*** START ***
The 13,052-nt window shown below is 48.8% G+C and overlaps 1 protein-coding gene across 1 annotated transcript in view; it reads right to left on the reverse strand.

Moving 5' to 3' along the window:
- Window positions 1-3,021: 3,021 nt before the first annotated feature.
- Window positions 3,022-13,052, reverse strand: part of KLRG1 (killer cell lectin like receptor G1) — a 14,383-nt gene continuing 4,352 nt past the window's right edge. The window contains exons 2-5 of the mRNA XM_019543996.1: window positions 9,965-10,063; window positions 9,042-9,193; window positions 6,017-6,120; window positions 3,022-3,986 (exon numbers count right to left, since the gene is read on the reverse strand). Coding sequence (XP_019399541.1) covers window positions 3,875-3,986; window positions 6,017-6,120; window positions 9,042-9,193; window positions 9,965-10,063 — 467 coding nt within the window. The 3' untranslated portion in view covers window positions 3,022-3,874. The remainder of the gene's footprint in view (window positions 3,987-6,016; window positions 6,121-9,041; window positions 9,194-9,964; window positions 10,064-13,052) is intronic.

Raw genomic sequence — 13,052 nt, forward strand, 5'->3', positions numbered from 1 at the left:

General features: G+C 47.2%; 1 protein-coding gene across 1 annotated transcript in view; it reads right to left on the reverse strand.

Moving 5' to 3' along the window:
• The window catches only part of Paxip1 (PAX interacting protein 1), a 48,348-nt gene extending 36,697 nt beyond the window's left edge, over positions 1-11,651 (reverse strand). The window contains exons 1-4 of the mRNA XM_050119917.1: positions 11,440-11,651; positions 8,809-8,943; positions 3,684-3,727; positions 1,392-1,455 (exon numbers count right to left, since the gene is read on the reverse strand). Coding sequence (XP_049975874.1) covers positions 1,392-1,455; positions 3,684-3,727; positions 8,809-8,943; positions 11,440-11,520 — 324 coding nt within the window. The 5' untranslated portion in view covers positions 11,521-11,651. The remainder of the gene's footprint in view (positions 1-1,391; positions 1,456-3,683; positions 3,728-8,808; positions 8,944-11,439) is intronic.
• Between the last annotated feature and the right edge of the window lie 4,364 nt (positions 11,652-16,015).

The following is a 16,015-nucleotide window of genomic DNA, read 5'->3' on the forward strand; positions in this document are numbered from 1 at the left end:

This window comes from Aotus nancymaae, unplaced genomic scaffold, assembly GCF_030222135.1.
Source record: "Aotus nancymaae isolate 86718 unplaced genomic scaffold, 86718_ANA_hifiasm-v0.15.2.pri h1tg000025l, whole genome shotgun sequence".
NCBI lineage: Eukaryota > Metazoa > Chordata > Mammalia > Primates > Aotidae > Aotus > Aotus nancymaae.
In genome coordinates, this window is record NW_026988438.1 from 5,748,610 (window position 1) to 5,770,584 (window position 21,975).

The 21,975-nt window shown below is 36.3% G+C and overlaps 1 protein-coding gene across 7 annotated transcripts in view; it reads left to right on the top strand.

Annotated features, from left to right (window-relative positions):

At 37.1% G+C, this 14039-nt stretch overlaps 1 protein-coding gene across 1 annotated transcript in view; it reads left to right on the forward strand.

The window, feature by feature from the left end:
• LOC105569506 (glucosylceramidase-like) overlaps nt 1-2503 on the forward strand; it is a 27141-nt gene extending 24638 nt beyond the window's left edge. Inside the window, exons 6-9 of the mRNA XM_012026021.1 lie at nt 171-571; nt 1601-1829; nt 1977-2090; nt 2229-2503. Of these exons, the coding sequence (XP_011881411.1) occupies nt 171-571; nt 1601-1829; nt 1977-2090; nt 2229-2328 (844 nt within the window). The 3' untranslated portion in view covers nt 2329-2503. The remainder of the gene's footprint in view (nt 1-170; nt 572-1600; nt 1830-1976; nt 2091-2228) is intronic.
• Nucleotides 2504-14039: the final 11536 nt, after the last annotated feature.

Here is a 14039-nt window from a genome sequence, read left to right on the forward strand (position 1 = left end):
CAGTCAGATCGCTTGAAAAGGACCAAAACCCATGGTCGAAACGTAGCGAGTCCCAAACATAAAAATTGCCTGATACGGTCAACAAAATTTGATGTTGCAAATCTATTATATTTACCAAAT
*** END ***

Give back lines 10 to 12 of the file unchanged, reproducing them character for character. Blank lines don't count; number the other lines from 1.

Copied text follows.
The following is a 16,015-nucleotide window of genomic DNA, read 5'->3' on the forward strand; positions in this document are numbered from 1 at the left end:

This window comes from Aotus nancymaae, unplaced genomic scaffold, assembly GCF_030222135.1.
Source record: "Aotus nancymaae isolate 86718 unplaced genomic scaffold, 86718_ANA_hifiasm-v0.15.2.pri h1tg000025l, whole genome shotgun sequence".